Termed the No Mercy War by the International Committee of the Red Cross (ICRC), it has caused at least 65,000 deaths, displaced up to one million people, resulted in severe human rights abuses, and slowed Sri Lankas once-promising development.
Bolivia is in the grips of its worst political crisis and social upheaval since the end of the dictatorships in 1983, while U.S.-imposed economic and antidrug policies are principal reasons for the current conflicts.
U.S. military policies today marginalize women and entrench the masculinization of political life at home and abroad.
Indonesias military buildup and East Timor-style militia activities threaten to destabilize Papua and the region.
Massive injections of U.S. and Soviet arms have kept the war raging between northern and southern Sudan for nearly a half-century.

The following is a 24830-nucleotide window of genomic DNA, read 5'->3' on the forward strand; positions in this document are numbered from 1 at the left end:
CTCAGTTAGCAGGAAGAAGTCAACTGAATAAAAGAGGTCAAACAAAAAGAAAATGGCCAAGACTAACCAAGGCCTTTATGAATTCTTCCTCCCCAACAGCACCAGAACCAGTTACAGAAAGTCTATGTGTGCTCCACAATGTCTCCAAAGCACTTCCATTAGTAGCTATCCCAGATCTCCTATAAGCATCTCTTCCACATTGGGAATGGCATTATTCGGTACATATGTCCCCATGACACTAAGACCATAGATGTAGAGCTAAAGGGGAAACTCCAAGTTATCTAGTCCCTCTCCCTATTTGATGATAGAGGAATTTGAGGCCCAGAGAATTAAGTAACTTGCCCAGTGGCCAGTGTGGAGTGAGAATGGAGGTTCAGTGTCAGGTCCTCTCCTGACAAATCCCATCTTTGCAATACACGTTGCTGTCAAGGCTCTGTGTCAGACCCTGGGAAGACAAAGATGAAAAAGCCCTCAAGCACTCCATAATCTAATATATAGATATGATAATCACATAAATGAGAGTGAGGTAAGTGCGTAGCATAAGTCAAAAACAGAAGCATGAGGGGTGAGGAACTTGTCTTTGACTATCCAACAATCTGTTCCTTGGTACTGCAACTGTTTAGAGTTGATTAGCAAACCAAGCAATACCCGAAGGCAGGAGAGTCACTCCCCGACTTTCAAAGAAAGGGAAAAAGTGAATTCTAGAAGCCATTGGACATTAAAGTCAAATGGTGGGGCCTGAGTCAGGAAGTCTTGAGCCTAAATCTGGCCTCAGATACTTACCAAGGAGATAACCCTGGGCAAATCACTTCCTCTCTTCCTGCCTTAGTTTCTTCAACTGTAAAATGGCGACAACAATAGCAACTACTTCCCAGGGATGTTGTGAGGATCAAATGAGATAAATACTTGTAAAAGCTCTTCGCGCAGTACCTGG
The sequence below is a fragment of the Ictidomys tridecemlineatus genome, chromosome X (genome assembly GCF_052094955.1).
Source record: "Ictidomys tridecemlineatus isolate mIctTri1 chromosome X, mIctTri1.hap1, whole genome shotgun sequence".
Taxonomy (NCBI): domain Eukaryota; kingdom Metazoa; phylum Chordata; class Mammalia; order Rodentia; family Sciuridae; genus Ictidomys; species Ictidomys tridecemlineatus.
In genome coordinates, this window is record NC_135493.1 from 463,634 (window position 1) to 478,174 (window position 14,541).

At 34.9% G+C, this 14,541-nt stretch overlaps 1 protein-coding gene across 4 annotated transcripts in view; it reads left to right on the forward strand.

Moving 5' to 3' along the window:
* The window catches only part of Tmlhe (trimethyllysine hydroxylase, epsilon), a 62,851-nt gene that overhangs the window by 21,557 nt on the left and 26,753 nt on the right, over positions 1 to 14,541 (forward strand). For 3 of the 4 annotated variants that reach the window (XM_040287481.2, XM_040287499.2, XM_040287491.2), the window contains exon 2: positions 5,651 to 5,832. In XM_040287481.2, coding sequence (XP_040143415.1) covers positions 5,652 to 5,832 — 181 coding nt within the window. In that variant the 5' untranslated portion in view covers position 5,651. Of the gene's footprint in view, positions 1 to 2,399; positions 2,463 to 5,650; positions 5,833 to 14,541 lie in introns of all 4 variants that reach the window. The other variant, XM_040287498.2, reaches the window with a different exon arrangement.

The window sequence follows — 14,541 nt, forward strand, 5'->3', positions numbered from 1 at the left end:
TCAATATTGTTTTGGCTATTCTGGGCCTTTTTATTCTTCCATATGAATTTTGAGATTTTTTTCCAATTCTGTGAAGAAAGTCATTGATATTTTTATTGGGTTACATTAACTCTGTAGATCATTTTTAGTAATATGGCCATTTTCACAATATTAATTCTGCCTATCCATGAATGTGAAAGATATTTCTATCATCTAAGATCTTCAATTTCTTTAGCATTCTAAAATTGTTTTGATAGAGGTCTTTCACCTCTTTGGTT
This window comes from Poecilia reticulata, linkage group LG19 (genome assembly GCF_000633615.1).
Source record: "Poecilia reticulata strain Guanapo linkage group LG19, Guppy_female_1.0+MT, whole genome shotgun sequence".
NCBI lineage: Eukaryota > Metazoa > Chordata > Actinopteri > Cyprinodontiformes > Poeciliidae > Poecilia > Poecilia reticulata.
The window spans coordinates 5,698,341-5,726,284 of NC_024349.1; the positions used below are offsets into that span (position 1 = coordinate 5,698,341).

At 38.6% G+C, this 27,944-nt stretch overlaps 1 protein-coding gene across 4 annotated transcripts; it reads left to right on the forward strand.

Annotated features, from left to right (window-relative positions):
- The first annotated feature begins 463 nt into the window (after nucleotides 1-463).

U.S. foreign economic assistance has shifted its purposes, its organizational structure is in question, and the way it operates is being challenged.
Since Indonesias invasion of East Timor in 1975, the U.S. has supplied the Indonesian army with more than $1 billion in arms.
Ten years after the Gulf War, U.S. policy toward Iraq continues to suffer from an overreliance on military solutions, an abuse of the United Nations and international law, and a disregard for the human suffering resulting from sanctions.
Although the World Trade Organization (WTO) ministerial failed to produce a new round of trade expansion, prior commitments made by countries in the Uruguay Round (which launched the WTO in 1994) meant that negotiations would continue in 2000 to liberalize both agricultural trade and trade in services.
In the U.S. the attractions of missile defense endure, fueled most recently by the apparent Gulf War successes of the Patriot missiles and by perceived threats of long-range missile launches by so-called rogue states.